First, I heard a crisp whoosh of wind slicing the air, leaving me in goosebumps. Then, another. My eyes darted from the country road where I walked with my husband in time to catch them circling over us—a glorious pair of bald eagles.
In the 18th century, 100,000 nesting bald eagles were thought to thrive in this country, but the number dropped, by 1963, to 417. Every day, a wonder may die.
In Aurangabad, India, celebrated himroo weaving, for generations the choice of royals and Bollywood stars, employed 2,500 looms and a city of men renowned for their weaving. . In 2018, only two dusty, neglected looms of rotting wood remained—the work having gone to industrialized factories in England. But Arushi Chowdhury Khanna came to this city in search of this legendary cloth, found the two remaining weavers who knew its complex technique, and invited them to teach a school of young women how to carry on this beauty.
Lke the stirring rush of eagles wings—eagles who with our care have rebounded from 417 pairs to 316,700 individual raptors—you can now hear, in the streets of Aurangabad, the thrum of six looms operated by eight women weaving storied elegance, and that number is growing. And like the eagle, who in this country lives on as an emblem of our national identity, so too the himrootradition lives on a crowning language of place and pride.
Working with Arushi to dust off those neglected looms, provide new ones, offer training for young women as well as design collaboration, thus reviving a whole species of beauty with young women at the creative center—this is one of those Ibu efforts in which I take great joy.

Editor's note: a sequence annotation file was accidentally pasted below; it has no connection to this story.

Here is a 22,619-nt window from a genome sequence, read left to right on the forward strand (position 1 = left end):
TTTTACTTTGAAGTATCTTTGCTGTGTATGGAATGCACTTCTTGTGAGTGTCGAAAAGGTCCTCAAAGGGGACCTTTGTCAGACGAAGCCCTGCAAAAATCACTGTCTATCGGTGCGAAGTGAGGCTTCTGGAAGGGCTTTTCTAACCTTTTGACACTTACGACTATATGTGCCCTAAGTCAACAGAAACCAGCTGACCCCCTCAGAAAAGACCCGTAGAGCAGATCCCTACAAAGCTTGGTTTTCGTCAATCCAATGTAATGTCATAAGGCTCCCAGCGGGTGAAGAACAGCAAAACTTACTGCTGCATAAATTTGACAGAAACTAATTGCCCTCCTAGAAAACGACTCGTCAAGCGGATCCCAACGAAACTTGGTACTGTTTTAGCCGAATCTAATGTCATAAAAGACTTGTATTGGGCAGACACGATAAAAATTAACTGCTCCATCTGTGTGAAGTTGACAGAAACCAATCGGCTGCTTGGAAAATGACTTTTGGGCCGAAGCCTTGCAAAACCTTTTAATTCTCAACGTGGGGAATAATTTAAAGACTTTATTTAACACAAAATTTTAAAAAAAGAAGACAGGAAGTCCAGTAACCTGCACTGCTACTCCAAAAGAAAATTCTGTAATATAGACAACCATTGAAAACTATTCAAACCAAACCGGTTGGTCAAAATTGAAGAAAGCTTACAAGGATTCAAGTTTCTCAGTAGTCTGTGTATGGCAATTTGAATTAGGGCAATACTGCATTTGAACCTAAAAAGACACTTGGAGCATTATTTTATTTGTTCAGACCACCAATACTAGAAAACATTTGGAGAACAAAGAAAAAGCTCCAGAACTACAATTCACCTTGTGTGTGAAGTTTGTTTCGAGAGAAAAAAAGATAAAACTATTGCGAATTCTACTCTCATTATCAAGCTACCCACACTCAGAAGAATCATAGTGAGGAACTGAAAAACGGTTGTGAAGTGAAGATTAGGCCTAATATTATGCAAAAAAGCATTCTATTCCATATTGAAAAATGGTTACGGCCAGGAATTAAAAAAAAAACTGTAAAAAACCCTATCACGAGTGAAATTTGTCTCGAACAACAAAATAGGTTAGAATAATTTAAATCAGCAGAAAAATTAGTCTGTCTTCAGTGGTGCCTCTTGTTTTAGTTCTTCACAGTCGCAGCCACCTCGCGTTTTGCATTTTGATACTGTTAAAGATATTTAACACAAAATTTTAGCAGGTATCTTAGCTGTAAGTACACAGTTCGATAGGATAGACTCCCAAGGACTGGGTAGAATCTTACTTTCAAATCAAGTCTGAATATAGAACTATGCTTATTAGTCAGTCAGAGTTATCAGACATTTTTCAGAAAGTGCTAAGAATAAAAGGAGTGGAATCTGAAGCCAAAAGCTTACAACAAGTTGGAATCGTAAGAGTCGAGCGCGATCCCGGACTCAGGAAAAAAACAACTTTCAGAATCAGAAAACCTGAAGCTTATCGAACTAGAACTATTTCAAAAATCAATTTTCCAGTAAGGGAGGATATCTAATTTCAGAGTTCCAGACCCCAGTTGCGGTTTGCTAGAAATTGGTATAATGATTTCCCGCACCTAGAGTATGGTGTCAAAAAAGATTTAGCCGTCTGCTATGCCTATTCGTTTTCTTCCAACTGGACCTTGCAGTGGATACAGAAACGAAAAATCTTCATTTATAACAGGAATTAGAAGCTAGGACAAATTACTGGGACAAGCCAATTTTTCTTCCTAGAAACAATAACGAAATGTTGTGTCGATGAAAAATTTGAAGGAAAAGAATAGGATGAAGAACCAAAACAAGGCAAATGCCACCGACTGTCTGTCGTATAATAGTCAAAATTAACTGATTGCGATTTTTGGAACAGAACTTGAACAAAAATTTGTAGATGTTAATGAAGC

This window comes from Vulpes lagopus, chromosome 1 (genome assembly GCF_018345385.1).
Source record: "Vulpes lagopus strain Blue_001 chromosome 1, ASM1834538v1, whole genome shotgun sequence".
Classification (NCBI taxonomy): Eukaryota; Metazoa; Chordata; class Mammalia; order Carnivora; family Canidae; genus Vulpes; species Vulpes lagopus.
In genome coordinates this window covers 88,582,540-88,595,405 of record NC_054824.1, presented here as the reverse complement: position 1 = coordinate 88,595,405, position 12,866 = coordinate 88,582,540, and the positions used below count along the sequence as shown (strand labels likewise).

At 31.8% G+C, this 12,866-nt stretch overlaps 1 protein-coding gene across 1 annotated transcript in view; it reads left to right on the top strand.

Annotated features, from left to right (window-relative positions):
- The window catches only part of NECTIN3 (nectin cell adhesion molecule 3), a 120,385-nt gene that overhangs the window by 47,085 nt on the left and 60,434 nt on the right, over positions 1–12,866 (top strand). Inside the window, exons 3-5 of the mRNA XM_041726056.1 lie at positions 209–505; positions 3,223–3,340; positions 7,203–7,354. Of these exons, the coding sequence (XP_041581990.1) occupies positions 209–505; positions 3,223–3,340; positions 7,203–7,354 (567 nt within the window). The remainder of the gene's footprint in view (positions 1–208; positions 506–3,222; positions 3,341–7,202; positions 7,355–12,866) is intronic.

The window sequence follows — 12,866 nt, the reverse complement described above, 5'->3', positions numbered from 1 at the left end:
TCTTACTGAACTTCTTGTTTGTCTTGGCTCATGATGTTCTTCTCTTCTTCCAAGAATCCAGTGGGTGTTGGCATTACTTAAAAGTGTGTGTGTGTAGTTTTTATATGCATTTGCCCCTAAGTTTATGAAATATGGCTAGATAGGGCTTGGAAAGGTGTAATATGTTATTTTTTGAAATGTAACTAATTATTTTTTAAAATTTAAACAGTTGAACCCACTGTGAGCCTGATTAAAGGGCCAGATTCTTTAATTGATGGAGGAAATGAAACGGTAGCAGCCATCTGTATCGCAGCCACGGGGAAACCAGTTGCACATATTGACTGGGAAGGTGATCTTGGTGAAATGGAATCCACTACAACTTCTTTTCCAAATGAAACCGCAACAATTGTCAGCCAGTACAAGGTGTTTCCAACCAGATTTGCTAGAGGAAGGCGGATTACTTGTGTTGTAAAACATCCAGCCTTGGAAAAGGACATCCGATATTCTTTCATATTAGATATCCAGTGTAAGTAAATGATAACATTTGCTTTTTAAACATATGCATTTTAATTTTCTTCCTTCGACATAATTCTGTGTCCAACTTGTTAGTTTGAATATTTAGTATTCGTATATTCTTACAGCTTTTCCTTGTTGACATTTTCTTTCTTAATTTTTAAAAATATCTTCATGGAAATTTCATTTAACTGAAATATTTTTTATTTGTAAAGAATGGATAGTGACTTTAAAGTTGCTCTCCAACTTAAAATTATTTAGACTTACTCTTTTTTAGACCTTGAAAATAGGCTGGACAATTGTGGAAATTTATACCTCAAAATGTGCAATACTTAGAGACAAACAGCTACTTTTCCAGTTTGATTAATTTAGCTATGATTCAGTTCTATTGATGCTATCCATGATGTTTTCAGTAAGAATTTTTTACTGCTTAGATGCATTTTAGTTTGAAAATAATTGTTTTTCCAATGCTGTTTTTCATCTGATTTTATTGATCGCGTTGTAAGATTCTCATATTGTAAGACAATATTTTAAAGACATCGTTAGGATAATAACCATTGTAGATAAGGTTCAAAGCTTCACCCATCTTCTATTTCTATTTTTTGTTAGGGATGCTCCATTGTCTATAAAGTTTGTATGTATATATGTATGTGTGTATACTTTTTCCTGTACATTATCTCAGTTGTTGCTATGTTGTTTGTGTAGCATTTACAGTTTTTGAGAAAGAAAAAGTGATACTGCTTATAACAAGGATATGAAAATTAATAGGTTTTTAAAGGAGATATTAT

For our celebratory tenth year, we dreamed of a kimono that would sing with the many himroo designs revived in this difficult process, pieced in harmony and lined with a rich lavender silk. The remnants are rare, and so are the kimonos we offer—only four will roam this earth.
I call this the pièce de résistance. The masterpiece, the showpiece, the opus, the tour de force. Because beauty may die every day. So when it finds a champion like Arushi and grows again into pride and fans hope among women—well, then—I want to wear that wonder. I want to wing my way down the street like a rare bald eagle, reversing extinction. I want to wear the whoosh, this feathery story of hope.
All the Best,